Probably the most stunning off-season trade leading up to the 2014 season was the Texas Rangers’ acquisition of Prince Fielder from the Detroit Tigers for long-time star Ian Kinsler.
Perhaps the most stunning in-season injury incurred by any team in Major League Baseball was the woe that necessitated the burly first baseman’s neck surgery that ended his season in May after 42 games.
At 5-foot-11, and a generously listed weight of 275 pounds (he has got to weigh three bills if he weighs an ounce), Fielder is a big dude who carries a big bat. The Rangers were counting on that club as the cornerstone of their offense. Kinsler was a popular three-time All-Star second baseman going on 32. However, Fielder was a five-time All-Star first baseman going on 30. And despite a body type that seemed to have more in common with an elephant than a finely honed athlete, Fielder had not been injury-prone and played in 547 consecutive games before this problem arose.
What Fielder promised to deliver – because he had when he played for Milwaukee and Detroit – was a stat line highlighted by more than 30 home runs and 100 RBIs. In this era of anaemic offense, the capability of providing such gaudy numbers makes a swinger an especially precious commodity.
Kinsler was perceived as possibly edging towards the downside of a distinguished career. Fielder, who is no ballerina on the base paths, was perceived as all upside as long as he did not indulge in a reckless Hershey’s kisses diet.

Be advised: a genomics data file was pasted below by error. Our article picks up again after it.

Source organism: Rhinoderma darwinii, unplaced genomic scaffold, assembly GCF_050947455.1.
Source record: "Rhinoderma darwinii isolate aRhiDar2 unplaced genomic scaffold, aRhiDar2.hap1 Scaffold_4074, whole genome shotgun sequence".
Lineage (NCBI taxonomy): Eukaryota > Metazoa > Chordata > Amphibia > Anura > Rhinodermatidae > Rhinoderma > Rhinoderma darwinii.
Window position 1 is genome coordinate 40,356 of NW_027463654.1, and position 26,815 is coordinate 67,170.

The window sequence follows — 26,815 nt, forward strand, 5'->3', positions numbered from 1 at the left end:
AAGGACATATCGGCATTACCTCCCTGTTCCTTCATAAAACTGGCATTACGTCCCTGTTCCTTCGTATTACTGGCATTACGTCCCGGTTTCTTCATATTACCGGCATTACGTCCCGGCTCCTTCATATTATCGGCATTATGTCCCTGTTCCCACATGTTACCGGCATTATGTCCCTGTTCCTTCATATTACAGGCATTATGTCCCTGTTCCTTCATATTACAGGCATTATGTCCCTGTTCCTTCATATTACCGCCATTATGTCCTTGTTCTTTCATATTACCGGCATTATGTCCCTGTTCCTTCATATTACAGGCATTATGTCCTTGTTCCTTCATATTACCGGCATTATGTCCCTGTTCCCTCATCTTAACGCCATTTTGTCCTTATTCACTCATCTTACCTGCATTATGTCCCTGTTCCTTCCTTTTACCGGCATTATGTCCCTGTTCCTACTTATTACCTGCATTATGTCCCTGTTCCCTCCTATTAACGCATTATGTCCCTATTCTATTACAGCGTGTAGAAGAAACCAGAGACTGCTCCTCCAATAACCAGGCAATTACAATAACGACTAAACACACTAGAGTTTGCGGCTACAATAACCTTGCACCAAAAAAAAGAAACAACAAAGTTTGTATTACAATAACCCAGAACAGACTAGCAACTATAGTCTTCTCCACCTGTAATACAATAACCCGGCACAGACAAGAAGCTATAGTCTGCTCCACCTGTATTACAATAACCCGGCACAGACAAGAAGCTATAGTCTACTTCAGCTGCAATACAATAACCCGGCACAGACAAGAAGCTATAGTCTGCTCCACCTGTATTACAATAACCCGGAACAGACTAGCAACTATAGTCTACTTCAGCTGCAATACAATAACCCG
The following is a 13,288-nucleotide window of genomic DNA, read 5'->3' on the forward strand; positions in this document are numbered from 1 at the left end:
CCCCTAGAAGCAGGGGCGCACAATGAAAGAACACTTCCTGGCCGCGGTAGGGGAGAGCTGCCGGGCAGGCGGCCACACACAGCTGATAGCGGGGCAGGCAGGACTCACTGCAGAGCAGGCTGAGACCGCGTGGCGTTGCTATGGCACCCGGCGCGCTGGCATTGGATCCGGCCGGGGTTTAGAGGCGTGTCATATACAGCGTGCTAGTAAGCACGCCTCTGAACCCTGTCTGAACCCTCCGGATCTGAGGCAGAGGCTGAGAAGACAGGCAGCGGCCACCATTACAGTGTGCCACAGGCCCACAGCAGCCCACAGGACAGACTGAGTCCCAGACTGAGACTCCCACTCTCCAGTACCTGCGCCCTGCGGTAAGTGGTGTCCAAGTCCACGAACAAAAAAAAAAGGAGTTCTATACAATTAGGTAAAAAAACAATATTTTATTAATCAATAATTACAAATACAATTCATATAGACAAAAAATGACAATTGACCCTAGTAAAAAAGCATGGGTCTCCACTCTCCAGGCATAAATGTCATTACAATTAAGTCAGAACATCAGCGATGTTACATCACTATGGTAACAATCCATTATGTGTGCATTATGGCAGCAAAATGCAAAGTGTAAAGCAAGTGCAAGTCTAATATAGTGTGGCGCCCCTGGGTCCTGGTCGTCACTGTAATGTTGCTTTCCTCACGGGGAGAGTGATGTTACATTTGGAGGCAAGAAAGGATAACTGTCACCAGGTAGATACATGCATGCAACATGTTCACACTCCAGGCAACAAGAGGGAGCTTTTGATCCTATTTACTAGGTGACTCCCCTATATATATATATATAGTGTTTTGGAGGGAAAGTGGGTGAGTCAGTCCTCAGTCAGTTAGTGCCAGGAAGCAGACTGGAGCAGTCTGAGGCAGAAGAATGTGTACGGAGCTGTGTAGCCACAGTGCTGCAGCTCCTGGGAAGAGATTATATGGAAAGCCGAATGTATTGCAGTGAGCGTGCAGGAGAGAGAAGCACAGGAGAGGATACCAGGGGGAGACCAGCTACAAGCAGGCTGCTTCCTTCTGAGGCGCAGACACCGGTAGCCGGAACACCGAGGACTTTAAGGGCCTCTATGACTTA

And then none of it mattered. While Kinsler has excelled through the Tigers’ first 80 games, batting .308 over that span, and filling the team’s need at second, Fielder has been one of the most high-profile casualties of the campaign. Not to mention the most expensive since Fielder is making $24 million this summer to rehab.
He started slowly for Texas, hitting just .247 with only three home runs in those 42 games (Who knows how much his hitting was affected by the sidelining herniated disk in his neck?) Recovery time from the surgery was projected at three-to-four months, but recovery of batting-stroke time remains undetermined. It was definitely a see-you-next-year Prince operation, though.
When the season began the Rangers figured to be American League West Division playoff contenders. In recent years, predating the rise of the Oakland A’s, the Rangers owned the division and twice reached the World Series. In 2014, as July 4 approached, Texas was instead sitting on a 37-47 record that left the Rangers much closer to hailing distance of last place than to the post-season. The Rangers’ batting order, minus Fielder, scares no one. His departure left a hole as large as a crater on the moon.
It is fair to say that Prince Fielder’s loss pretty much ruined Texas’ season.
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